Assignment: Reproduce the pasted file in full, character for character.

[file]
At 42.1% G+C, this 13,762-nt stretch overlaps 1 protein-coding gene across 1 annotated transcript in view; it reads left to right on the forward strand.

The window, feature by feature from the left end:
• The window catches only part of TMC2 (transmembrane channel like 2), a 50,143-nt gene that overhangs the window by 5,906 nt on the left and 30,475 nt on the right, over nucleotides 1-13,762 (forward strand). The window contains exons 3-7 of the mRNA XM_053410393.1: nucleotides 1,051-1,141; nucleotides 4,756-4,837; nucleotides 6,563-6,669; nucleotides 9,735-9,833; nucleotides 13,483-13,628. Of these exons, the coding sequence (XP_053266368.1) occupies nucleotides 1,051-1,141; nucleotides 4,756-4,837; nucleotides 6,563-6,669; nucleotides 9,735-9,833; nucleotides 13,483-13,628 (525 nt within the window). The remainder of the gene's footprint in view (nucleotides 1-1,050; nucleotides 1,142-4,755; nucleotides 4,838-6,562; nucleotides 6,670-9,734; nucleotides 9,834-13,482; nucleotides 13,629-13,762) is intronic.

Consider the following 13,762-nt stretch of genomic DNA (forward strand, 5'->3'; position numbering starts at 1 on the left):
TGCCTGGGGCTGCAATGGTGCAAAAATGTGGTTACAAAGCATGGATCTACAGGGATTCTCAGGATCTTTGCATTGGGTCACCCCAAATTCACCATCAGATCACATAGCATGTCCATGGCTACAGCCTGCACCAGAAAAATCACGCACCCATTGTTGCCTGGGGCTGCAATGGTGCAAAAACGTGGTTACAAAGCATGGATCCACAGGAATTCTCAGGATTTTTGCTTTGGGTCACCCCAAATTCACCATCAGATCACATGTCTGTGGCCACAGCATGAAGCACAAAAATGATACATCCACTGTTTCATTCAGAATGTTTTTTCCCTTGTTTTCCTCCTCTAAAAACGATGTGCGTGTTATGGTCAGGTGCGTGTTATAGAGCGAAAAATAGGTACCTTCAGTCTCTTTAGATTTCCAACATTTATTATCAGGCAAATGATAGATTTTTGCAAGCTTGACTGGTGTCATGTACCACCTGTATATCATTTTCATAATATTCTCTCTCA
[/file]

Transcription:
At 42.1% G+C, this 13,762-nt stretch overlaps 1 protein-coding gene across 1 annotated transcript in view; it reads left to right on the forward strand.

The window, feature by feature from the left end:
• The window catches only part of TMC2 (transmembrane channel like 2), a 50,143-nt gene that overhangs the window by 5,906 nt on the left and 30,475 nt on the right, over nucleotides 1-13,762 (forward strand). The window contains exons 3-7 of the mRNA XM_053410393.1: nucleotides 1,051-1,141; nucleotides 4,756-4,837; nucleotides 6,563-6,669; nucleotides 9,735-9,833; nucleotides 13,483-13,628. Of these exons, the coding sequence (XP_053266368.1) occupies nucleotides 1,051-1,141; nucleotides 4,756-4,837; nucleotides 6,563-6,669; nucleotides 9,735-9,833; nucleotides 13,483-13,628 (525 nt within the window). The remainder of the gene's footprint in view (nucleotides 1-1,050; nucleotides 1,142-4,755; nucleotides 4,838-6,562; nucleotides 6,670-9,734; nucleotides 9,834-13,482; nucleotides 13,629-13,762) is intronic.

Consider the following 13,762-nt stretch of genomic DNA (forward strand, 5'->3'; position numbering starts at 1 on the left):
TGCCTGGGGCTGCAATGGTGCAAAAATGTGGTTACAAAGCATGGATCTACAGGGATTCTCAGGATCTTTGCATTGGGTCACCCCAAATTCACCATCAGATCACATAGCATGTCCATGGCTACAGCCTGCACCAGAAAAATCACGCACCCATTGTTGCCTGGGGCTGCAATGGTGCAAAAACGTGGTTACAAAGCATGGATCCACAGGAATTCTCAGGATTTTTGCTTTGGGTCACCCCAAATTCACCATCAGATCACATGTCTGTGGCCACAGCATGAAGCACAAAAATGATACATCCACTGTTTCATTCAGAATGTTTTTTCCCTTGTTTTCCTCCTCTAAAAACGATGTGCGTGTTATGGTCAGGTGCGTGTTATAGAGCGAAAAATAGGTACCTTCAGTCTCTTTAGATTTCCAACATTTATTATCAGGCAAATGATAGATTTTTGCAAGCTTGACTGGTGTCATGTACCACCTGTATATCATTTTCATAATATTCTCTCTCA